Top Chicago broker Jeff Lowe expects ”normal” market

Lowe isn’t worried about a recession.

Jeff Lowe. Q & A
Jeff Lowe (Lowe Group, Getty)

Jeff Lowe and his eponymous real estate group have been on a roll. A founding broker at Compass Chicago, Lowe and his group closed almost $400 million of residential sales last year, taking the top spot in The Real Deal’s residential real estate rankings.

Lowe’s group has been the choice for some of Chiago’s most affluent clients: It represented the seller of the $2 million property bought by actor Jim Belushi in March and sold the Ravenswood home of Jed Hoyer, president of baseball operations at the Chicago Cubs for $3.5 million. The group has also been dealing with more high-end co-ops and condominiums downtown and in the Gold Coast.

Lowe spoke with TRD to discuss lessons from the pandemic and what’s next for the Chicago market. Below is a version edited for space and clarity.

TRD: Where do you see the market moving in the next six months to a year?

JL: Just in the last six weeks, we’ve seen the markets change quite a bit. I think it’s just moving more towards a normal real estate market. In 24 years, selling houses has been very consistent. As soon as people get past the Super Bowl, they start thinking about where they want to live that spring and that summer, or whether it’s because the school year, or whatever the case may be, that’s always been the strongest market.

But during the pandemic, we never saw slowdowns. We were super-busy in July and super-busy in August and super-busy in November, December, and January. So for the last two- or two-and-a-half years, it’s just been a sprint. And once we hit July this year, even maybe like mid-to-late June, a lot of families knew where they were going to live and people started vacationing more, which they weren’t doing as much last year.

A lot of people lost a lot of equity in the stock market on top of interest rates climbing. We’re just moving back towards an even playing field, where it’s just been an absolute seller’s market for the last two or three years. And now I think we’re just becoming a little bit more even-keeled. We’re still selling houses now. I’m not panicking by any means. It’s becoming a little bit more normal.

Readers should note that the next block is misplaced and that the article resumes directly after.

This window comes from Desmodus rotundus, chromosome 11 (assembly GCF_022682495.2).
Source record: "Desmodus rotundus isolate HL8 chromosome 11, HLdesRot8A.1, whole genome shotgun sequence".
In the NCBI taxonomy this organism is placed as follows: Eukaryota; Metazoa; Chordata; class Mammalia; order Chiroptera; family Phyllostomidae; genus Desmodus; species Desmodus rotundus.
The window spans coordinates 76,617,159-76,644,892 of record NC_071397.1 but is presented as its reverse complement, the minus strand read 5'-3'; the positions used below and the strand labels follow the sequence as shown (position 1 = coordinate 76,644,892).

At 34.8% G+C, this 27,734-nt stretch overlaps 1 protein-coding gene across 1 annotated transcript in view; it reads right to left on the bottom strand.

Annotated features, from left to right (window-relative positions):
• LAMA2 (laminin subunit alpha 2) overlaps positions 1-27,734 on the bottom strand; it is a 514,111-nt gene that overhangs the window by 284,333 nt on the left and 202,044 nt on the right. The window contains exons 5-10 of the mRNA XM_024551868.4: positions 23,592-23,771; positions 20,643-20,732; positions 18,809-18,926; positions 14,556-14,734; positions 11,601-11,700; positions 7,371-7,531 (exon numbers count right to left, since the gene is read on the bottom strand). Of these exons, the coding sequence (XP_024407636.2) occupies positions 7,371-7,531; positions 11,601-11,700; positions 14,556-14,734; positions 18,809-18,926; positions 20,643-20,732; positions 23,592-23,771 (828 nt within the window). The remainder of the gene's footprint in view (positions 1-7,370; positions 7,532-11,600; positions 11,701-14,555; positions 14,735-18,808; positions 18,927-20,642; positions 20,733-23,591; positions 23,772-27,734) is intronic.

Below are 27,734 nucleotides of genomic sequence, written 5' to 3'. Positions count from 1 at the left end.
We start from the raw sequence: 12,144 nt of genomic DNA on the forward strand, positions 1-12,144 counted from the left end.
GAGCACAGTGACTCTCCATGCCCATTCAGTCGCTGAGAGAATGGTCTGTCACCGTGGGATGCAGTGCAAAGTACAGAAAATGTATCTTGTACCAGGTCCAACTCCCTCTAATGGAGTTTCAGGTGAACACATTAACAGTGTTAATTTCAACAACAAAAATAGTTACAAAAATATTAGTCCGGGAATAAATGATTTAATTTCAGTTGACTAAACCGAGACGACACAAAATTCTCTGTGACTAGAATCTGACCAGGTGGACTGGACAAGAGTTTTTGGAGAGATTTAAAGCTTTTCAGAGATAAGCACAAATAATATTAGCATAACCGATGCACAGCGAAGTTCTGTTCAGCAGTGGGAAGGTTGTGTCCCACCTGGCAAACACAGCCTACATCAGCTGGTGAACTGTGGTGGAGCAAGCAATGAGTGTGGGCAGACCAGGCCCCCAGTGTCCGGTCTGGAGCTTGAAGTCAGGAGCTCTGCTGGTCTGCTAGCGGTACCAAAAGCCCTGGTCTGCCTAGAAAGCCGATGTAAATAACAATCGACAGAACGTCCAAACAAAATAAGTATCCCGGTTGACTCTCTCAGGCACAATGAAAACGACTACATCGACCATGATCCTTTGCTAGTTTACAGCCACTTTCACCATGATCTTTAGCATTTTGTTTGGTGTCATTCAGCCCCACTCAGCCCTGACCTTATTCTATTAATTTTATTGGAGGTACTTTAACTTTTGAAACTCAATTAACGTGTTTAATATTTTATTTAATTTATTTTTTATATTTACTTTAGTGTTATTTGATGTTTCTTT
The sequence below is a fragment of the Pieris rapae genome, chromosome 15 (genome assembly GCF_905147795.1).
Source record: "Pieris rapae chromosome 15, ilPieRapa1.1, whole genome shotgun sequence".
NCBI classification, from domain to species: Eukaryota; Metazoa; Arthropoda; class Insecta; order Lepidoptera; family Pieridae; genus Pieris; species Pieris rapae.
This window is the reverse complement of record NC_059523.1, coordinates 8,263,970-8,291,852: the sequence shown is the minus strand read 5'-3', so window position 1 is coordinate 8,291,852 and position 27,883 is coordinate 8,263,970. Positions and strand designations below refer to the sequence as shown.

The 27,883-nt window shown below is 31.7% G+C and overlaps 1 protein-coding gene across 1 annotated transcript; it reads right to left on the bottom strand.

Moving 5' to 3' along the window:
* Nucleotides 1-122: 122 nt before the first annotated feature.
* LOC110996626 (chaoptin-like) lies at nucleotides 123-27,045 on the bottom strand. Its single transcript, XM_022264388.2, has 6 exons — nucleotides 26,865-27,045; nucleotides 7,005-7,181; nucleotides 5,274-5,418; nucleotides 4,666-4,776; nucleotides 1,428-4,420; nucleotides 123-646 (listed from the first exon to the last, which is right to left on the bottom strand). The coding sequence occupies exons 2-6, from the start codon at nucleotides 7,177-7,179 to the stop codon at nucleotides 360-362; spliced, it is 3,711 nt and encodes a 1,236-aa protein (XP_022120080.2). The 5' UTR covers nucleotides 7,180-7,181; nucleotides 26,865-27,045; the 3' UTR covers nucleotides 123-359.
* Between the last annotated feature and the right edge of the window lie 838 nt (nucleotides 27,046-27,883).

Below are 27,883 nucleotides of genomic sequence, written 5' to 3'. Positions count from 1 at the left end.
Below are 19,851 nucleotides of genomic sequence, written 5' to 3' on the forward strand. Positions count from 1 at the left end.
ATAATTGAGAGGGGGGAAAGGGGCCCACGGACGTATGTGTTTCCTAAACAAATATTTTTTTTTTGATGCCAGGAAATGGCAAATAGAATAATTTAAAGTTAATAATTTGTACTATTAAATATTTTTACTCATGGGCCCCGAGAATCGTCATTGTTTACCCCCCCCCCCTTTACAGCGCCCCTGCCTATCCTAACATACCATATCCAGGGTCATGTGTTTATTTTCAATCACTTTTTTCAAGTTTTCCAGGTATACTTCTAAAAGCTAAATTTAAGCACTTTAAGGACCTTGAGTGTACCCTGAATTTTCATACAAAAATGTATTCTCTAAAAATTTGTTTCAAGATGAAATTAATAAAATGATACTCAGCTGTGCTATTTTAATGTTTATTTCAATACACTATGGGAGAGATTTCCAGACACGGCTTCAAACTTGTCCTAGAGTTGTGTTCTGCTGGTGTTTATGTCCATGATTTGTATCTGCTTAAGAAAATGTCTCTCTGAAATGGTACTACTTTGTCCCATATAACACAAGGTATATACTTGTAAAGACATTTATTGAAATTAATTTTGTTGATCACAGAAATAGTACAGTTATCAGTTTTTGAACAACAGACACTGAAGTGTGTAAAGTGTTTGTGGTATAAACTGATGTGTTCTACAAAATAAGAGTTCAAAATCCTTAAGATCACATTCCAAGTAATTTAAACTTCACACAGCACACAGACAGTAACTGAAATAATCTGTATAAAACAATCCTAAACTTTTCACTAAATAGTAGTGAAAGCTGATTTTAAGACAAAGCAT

TRD: What lessons did you learn from the pandemic?

JL: We do a better job and a more comprehensive job with our photographs. We’ve always done really nice custom floor plans for all of our listings. But we started using more and more video too, because we just found that during the beginning of the pandemic, people were just hesitant to leave their houses and come see homes.

It used to be wanting people to come to the listing, so you just want to give them a taste of what it looks like so that you really want to get them out there. But that’s changed.

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TRD: How does your team stay focused on high-end listings?

JL: I started selling homes when I was in my early 20s. As life goes on, you just tend to gravitate towards selling more homes that are a little bit more expensive. Some of these clients of mine that have sold, I don’t know, $4 million homes or $5 million homes with me over the last year or two, some of those bought $400,000 condos with me 20 years ago.

A lot of that’s residual, because I really do try to do my best to stay in touch with all my previous clients, and some have just done very well. Once you get a foothold there and people see your name on a lot of signs. they gravitate towards wanting the opinion of the person or the group that does the most amount of that space.

TRD: Is there a type of listing that you’re seeing more of or that’s a little bit different than what you’ve taken on in the past?

JL: Our bread and butter are definitely single-family homes and infill neighborhoods. My favorite are homes that are on an oversized lot, whether it’s a lot-and-a-half or two lots because it oftentimes can provide a suburban living feeling, but within the city and two blocks walking distance to everything you enjoy the cities. They also tend to sell exceptionally well.

TRD: There were many reports of people fleeing downtown Chicago at the start of the pandemic. How would you gauge their interest in moving back to the city?

JL: It’s going to take some time to reverse that course. But I do think we’re seeing that now. The suburban market has been so strong during the pandemic. Predominantly, we see families from the west and the north side of the city, but like the North Shore, and in the Hindsales of the world, where we see a lot of families sell their big family homes in those areas. Because it was a struggle, especially when you got up to Lake Bluff, Lake Forest, that market was really difficult before the pandemic. Nobody wanted 10,000-square-foot homes that were older and had a lot of upkeep.

But during the pandemic, this became a super-hot market. What we’re seeing is families with large homes. A lot of them are downsizing. They’re buying a home elsewhere, maybe in Florida, maybe in Colorado, maybe in Tennessee, and then they’ll buy an apartment in the city to have a Chicago home base. That’s what we’re seeing a lot of: People are selling their big Chicago suburban home, and now they’re coming down and they’re buying co-ops, apartments and condos downtown. They still have a city presence. But then oftentimes purchasing a second home elsewhere too.

This interview has been edited for space and clarity.

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